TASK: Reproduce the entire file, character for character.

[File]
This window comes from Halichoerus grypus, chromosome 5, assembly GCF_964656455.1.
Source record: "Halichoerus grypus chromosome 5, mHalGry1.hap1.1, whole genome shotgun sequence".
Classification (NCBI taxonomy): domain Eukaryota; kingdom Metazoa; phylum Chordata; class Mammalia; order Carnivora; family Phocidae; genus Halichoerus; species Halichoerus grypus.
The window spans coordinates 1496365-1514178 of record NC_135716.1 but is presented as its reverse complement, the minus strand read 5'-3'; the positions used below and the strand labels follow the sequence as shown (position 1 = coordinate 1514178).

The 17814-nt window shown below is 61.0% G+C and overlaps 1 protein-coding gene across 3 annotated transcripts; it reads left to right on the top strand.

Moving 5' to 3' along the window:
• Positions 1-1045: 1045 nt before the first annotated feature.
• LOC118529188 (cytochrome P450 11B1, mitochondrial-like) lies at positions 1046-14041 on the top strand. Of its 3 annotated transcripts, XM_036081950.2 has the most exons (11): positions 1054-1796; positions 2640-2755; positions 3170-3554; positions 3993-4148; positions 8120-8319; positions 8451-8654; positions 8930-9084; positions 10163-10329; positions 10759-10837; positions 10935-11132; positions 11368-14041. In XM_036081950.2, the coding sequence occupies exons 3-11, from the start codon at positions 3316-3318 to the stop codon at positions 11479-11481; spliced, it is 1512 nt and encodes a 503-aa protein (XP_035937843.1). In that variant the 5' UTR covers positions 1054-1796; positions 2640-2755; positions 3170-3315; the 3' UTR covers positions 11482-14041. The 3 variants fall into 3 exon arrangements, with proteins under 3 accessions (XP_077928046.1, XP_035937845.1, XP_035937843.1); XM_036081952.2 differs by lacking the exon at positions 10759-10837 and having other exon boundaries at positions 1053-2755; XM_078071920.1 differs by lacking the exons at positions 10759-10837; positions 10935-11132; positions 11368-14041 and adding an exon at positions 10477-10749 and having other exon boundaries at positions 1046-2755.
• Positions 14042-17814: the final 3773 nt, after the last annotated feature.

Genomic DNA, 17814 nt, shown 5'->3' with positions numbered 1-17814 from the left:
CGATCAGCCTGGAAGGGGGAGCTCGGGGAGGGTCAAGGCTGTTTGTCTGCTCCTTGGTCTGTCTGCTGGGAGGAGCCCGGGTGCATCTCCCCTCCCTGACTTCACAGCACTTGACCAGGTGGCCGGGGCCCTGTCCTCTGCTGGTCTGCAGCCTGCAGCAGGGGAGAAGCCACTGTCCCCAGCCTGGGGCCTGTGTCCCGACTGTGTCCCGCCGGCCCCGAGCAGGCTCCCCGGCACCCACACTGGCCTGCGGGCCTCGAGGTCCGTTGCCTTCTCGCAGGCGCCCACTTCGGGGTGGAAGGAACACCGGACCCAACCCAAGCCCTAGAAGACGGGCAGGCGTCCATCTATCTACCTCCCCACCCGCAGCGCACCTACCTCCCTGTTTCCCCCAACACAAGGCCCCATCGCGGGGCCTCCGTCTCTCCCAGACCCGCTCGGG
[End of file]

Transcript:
This window comes from Halichoerus grypus, chromosome 5, assembly GCF_964656455.1.
Source record: "Halichoerus grypus chromosome 5, mHalGry1.hap1.1, whole genome shotgun sequence".
Classification (NCBI taxonomy): domain Eukaryota; kingdom Metazoa; phylum Chordata; class Mammalia; order Carnivora; family Phocidae; genus Halichoerus; species Halichoerus grypus.
The window spans coordinates 1496365-1514178 of record NC_135716.1 but is presented as its reverse complement, the minus strand read 5'-3'; the positions used below and the strand labels follow the sequence as shown (position 1 = coordinate 1514178).

The 17814-nt window shown below is 61.0% G+C and overlaps 1 protein-coding gene across 3 annotated transcripts; it reads left to right on the top strand.

Moving 5' to 3' along the window:
• Positions 1-1045: 1045 nt before the first annotated feature.
• LOC118529188 (cytochrome P450 11B1, mitochondrial-like) lies at positions 1046-14041 on the top strand. Of its 3 annotated transcripts, XM_036081950.2 has the most exons (11): positions 1054-1796; positions 2640-2755; positions 3170-3554; positions 3993-4148; positions 8120-8319; positions 8451-8654; positions 8930-9084; positions 10163-10329; positions 10759-10837; positions 10935-11132; positions 11368-14041. In XM_036081950.2, the coding sequence occupies exons 3-11, from the start codon at positions 3316-3318 to the stop codon at positions 11479-11481; spliced, it is 1512 nt and encodes a 503-aa protein (XP_035937843.1). In that variant the 5' UTR covers positions 1054-1796; positions 2640-2755; positions 3170-3315; the 3' UTR covers positions 11482-14041. The 3 variants fall into 3 exon arrangements, with proteins under 3 accessions (XP_077928046.1, XP_035937845.1, XP_035937843.1); XM_036081952.2 differs by lacking the exon at positions 10759-10837 and having other exon boundaries at positions 1053-2755; XM_078071920.1 differs by lacking the exons at positions 10759-10837; positions 10935-11132; positions 11368-14041 and adding an exon at positions 10477-10749 and having other exon boundaries at positions 1046-2755.
• Positions 14042-17814: the final 3773 nt, after the last annotated feature.

Genomic DNA, 17814 nt, shown 5'->3' with positions numbered 1-17814 from the left:
CGATCAGCCTGGAAGGGGGAGCTCGGGGAGGGTCAAGGCTGTTTGTCTGCTCCTTGGTCTGTCTGCTGGGAGGAGCCCGGGTGCATCTCCCCTCCCTGACTTCACAGCACTTGACCAGGTGGCCGGGGCCCTGTCCTCTGCTGGTCTGCAGCCTGCAGCAGGGGAGAAGCCACTGTCCCCAGCCTGGGGCCTGTGTCCCGACTGTGTCCCGCCGGCCCCGAGCAGGCTCCCCGGCACCCACACTGGCCTGCGGGCCTCGAGGTCCGTTGCCTTCTCGCAGGCGCCCACTTCGGGGTGGAAGGAACACCGGACCCAACCCAAGCCCTAGAAGACGGGCAGGCGTCCATCTATCTACCTCCCCACCCGCAGCGCACCTACCTCCCTGTTTCCCCCAACACAAGGCCCCATCGCGGGGCCTCCGTCTCTCCCAGACCCGCTCGGG